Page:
Recently a wrongful death lawsuit was filed against Johnson & Johnson, claiming that many cases of ovarian cancer from talcum powder could have been prevented if the company had placed warning labels on Johnson’s Baby Powder and Shower-to-Shower about the risk of using the talc powder around the genitals.
Florence Kuntz filed in the U.S. District Court for the Northern District of Texas, alleging that the routine use of talcum powder for feminine hygiene for many years caused the death of her daughter.
The daughter was 43 years old when she was diagnosed with ovarian cancer, after using Johnson & Johnson talcum powder for 23 years.
Kuntz alleges that Johnson & Johnson knew about the ovarian cancer risk but didn’t warn consumers. According to Kuntz’ claims, “In 1982, the first epidemiologic study was performed on talc powder use in the female genital area. This study was conducted by Dr. Daniel Cramer and others. This study found a 92% increased risk in ovarian cancer with women who reported genital talc use. Shortly after this study was published, Dr. Bruce Semple of Johnson & Johnson came and visited Dr. Cramer about his study. Dr. Cramer advised Dr. Semple that Johnson & Johnson should place a warning on its talcum powders about the ovarian cancer risks so that women can make an informed decision about their health.”
Kuntz alleges that medical data shows that the ovarian cancer risk from talc powder dates back to at least 1971.
Talcum Powder Ovarian Cancer Links
Johnson & Johnson has touted their talc based products for decades as a general body powder for adult women, particularly black and hispanic women. The advertising pitched to these women encouraged them to use talcum powder after every shower and place it in their underwear to maintain “personal freshness.”
Several medical studies have found that talcum powder can increase the risk of ovarian cancer when applied to a woman’s genitals. One study even microscopic particles of talc in ovarian tumors.
Talc Ovarian Cancer Trials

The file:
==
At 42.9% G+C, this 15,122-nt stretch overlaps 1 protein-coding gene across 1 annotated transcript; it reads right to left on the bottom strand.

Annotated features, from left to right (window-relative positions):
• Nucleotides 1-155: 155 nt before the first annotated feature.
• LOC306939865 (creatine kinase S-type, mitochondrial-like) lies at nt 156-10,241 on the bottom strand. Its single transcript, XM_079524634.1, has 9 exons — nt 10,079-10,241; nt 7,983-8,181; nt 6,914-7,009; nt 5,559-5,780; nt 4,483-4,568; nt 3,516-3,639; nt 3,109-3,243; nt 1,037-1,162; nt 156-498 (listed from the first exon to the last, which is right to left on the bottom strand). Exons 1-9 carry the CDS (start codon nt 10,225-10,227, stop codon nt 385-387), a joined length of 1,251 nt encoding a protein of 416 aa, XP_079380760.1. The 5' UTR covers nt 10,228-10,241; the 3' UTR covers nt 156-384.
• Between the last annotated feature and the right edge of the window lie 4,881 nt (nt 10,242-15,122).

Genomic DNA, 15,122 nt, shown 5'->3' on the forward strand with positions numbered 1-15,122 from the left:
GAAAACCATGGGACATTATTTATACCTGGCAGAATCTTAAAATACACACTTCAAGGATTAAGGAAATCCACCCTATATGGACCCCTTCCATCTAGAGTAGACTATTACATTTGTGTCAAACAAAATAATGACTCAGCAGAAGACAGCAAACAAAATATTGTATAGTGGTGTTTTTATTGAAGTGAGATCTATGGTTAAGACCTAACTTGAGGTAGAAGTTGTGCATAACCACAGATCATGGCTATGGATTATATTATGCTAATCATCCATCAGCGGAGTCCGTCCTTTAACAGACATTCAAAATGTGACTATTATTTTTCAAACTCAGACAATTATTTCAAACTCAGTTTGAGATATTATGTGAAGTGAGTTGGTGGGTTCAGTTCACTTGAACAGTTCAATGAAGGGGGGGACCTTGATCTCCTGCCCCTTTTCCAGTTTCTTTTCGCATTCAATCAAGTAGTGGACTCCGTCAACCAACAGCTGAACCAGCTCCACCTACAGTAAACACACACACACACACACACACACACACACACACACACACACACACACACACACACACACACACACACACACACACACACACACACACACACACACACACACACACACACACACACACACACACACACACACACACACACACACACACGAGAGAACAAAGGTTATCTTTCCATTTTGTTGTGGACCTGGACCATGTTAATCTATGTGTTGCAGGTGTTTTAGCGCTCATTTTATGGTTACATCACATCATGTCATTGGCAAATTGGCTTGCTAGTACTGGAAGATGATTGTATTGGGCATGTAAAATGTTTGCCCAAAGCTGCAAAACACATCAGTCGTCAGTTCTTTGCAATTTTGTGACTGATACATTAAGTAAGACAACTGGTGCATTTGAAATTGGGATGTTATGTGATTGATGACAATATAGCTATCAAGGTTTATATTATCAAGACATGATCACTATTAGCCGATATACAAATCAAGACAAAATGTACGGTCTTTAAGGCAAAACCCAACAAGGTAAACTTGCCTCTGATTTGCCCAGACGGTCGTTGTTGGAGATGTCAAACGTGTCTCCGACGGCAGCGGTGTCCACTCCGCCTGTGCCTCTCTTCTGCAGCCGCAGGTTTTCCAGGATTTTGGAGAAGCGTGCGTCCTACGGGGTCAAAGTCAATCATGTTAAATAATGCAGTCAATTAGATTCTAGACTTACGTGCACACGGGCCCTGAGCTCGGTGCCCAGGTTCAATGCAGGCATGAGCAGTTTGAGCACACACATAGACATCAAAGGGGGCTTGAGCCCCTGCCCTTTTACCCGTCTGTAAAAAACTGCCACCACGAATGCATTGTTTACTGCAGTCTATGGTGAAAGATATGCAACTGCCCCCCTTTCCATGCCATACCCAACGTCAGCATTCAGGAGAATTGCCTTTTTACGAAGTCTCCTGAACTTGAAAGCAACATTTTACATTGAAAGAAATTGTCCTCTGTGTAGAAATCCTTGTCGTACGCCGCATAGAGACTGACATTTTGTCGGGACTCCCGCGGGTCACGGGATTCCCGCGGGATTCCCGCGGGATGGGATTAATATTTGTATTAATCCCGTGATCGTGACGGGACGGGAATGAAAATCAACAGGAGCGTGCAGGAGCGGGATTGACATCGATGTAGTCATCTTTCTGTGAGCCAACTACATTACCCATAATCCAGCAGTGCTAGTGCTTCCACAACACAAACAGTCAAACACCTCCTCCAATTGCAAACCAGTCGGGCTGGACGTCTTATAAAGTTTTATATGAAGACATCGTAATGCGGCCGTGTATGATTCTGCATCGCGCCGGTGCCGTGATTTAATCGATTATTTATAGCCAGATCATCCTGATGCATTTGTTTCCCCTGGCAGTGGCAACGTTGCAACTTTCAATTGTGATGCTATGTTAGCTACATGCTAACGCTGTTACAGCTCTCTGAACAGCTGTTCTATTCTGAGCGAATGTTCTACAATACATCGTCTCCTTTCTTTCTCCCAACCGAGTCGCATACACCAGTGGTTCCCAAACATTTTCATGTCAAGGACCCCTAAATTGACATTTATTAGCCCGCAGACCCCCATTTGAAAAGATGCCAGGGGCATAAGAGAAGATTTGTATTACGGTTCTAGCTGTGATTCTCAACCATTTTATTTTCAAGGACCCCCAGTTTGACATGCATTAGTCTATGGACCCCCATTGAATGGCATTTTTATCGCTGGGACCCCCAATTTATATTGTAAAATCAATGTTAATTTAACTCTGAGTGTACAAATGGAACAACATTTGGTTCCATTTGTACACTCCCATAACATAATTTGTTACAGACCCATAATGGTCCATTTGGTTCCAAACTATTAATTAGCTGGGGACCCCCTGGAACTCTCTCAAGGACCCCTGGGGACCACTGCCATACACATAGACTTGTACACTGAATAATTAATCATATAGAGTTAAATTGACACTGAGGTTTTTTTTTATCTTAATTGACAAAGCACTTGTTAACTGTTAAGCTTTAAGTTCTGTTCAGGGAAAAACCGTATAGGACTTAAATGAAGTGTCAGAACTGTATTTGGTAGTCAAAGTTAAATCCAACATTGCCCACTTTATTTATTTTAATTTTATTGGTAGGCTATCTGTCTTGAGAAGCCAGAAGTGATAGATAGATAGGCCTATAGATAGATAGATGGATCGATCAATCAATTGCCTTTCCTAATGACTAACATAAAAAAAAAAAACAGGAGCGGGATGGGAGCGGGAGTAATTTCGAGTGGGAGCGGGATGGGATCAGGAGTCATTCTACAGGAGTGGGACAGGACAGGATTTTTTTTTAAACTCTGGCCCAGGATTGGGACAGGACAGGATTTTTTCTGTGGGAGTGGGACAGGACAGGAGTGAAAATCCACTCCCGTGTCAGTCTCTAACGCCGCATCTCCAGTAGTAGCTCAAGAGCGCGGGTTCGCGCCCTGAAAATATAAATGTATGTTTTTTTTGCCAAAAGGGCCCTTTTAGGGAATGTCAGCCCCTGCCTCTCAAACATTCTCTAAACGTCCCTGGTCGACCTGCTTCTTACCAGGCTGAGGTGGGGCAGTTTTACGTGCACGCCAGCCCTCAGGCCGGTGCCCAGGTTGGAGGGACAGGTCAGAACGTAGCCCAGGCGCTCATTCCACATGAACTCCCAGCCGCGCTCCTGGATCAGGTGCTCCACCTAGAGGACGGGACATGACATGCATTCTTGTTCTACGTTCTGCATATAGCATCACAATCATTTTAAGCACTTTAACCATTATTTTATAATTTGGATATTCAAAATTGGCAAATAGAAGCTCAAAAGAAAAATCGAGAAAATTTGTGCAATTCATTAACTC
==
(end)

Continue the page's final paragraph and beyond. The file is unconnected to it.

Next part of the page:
To date, two talcum powder lawsuits out of several thousand filed against Johnson & Johnson have gone to trial. In these two trials, the jury awarded multi-million dollar damages, finding that Johnson & Johnson failed to adequately warn about the ovarian cancer risk.
The majority of cases have been filed in St. Louis, Missouri, in February, a jury awarded $72 million in damages to the family of a woman who died from ovarian cancer, and another jury awarded $55 million in another talc ovarian cancer lawsuit in May, to a woman who developed ovarian cancer following decades of using the blockbuster consumer products.
During the trials, company documents revealed that Johnson & Johnson was aware of the potential link between talcum powder and ovarian cancer since the 1970s. In 1992, the documents showed that Johnson & Johnson specifically targeted sales towards women who were high users of talcum powder, without warning them of the possible cancer risks.
Shezad Malik is an Internal Medicine and Cardiology specialist, a Texas Medical Doctor (retired) and Defective Medical Device and Dangerous Drug Attorney. Dr. Shezad Malik Law Firm has offices based in Fort Worth and Dallas and represents people who have suffered catastrophic and serious personal injuries including wrongful death, caused by the negligence or recklessness of others.